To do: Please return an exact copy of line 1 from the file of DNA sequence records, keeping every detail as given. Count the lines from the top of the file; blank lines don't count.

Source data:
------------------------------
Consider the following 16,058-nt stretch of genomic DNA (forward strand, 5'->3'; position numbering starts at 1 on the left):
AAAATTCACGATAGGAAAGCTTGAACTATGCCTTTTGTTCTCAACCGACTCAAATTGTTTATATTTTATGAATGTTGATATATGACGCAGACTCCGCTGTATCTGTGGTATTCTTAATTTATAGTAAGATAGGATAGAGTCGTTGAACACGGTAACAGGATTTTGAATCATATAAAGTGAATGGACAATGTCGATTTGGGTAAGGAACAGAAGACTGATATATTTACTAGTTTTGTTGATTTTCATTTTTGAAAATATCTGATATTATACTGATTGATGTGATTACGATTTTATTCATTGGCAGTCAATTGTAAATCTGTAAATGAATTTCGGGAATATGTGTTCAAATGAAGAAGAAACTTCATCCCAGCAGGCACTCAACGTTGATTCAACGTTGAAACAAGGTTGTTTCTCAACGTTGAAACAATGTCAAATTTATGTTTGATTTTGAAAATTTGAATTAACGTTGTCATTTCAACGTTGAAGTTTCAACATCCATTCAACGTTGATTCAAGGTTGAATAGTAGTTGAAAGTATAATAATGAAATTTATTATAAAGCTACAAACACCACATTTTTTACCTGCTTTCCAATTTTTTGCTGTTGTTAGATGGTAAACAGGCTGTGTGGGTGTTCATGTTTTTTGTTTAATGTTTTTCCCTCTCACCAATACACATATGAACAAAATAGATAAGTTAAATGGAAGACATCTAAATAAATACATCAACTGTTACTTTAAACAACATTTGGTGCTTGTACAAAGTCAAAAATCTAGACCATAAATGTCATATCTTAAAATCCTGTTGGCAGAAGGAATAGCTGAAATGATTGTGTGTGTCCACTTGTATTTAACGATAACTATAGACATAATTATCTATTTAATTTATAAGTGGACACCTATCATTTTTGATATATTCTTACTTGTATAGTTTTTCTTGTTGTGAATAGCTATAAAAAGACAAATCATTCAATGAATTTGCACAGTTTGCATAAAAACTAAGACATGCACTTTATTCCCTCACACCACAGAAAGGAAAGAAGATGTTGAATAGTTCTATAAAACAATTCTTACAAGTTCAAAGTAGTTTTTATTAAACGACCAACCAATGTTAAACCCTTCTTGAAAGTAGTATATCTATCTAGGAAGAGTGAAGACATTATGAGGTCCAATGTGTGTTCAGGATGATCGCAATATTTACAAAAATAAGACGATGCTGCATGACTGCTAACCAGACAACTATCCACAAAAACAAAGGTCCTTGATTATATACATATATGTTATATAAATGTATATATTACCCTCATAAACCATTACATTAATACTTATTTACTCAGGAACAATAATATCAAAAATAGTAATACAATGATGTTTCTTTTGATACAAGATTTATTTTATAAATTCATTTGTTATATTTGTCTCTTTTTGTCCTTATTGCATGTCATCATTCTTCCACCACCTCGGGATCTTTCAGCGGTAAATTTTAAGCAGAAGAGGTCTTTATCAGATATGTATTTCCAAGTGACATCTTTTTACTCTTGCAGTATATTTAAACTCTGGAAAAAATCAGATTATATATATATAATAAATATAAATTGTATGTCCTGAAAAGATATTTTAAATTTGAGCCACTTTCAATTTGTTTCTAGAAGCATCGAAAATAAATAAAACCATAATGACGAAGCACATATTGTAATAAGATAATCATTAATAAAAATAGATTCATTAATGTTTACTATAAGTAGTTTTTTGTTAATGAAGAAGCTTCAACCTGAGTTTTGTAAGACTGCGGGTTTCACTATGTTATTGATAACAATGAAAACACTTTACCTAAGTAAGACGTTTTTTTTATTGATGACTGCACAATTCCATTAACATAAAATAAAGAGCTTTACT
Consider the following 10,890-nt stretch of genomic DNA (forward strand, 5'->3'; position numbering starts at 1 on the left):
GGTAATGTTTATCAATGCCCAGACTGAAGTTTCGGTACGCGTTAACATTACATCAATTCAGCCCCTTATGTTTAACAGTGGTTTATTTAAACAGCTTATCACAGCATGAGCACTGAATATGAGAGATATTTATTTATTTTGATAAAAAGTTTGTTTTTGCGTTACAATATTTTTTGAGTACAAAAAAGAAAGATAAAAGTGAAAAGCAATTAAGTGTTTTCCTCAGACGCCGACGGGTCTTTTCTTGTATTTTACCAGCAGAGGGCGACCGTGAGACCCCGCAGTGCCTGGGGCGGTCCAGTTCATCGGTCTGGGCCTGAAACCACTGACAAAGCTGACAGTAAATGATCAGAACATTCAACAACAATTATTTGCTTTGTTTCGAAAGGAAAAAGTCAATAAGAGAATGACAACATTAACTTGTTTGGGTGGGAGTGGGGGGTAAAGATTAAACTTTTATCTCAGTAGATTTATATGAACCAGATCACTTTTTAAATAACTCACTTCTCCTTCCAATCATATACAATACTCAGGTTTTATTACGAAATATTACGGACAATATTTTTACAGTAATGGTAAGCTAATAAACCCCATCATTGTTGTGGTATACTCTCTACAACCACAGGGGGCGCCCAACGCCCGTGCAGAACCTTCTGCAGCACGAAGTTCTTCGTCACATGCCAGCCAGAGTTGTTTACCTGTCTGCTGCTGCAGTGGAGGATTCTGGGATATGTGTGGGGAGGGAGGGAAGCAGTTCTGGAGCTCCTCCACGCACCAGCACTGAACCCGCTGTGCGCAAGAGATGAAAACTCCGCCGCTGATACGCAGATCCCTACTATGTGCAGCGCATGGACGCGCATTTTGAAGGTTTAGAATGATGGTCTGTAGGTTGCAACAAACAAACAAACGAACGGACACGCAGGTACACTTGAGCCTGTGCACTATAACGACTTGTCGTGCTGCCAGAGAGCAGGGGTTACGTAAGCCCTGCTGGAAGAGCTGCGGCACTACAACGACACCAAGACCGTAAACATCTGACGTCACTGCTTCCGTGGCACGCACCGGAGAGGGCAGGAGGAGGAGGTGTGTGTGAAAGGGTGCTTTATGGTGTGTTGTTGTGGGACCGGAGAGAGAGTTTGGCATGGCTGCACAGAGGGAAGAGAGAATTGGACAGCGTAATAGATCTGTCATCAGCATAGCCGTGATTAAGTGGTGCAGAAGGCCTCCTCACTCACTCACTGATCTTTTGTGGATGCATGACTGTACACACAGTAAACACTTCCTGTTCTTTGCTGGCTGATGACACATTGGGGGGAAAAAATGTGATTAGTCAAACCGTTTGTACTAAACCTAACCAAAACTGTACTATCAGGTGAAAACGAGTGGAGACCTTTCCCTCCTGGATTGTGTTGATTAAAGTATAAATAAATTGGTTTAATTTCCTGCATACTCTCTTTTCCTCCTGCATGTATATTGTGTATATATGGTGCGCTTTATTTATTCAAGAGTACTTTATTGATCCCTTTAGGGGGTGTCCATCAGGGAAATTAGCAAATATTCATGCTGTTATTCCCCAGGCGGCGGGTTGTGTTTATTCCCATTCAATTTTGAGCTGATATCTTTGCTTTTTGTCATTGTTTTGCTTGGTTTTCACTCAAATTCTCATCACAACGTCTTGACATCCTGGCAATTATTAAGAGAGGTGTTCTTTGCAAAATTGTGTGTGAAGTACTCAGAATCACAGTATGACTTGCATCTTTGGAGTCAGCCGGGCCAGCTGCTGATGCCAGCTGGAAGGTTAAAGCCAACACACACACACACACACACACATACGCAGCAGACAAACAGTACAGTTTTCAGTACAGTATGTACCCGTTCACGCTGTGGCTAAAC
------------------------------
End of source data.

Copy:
Consider the following 16,058-nt stretch of genomic DNA (forward strand, 5'->3'; position numbering starts at 1 on the left):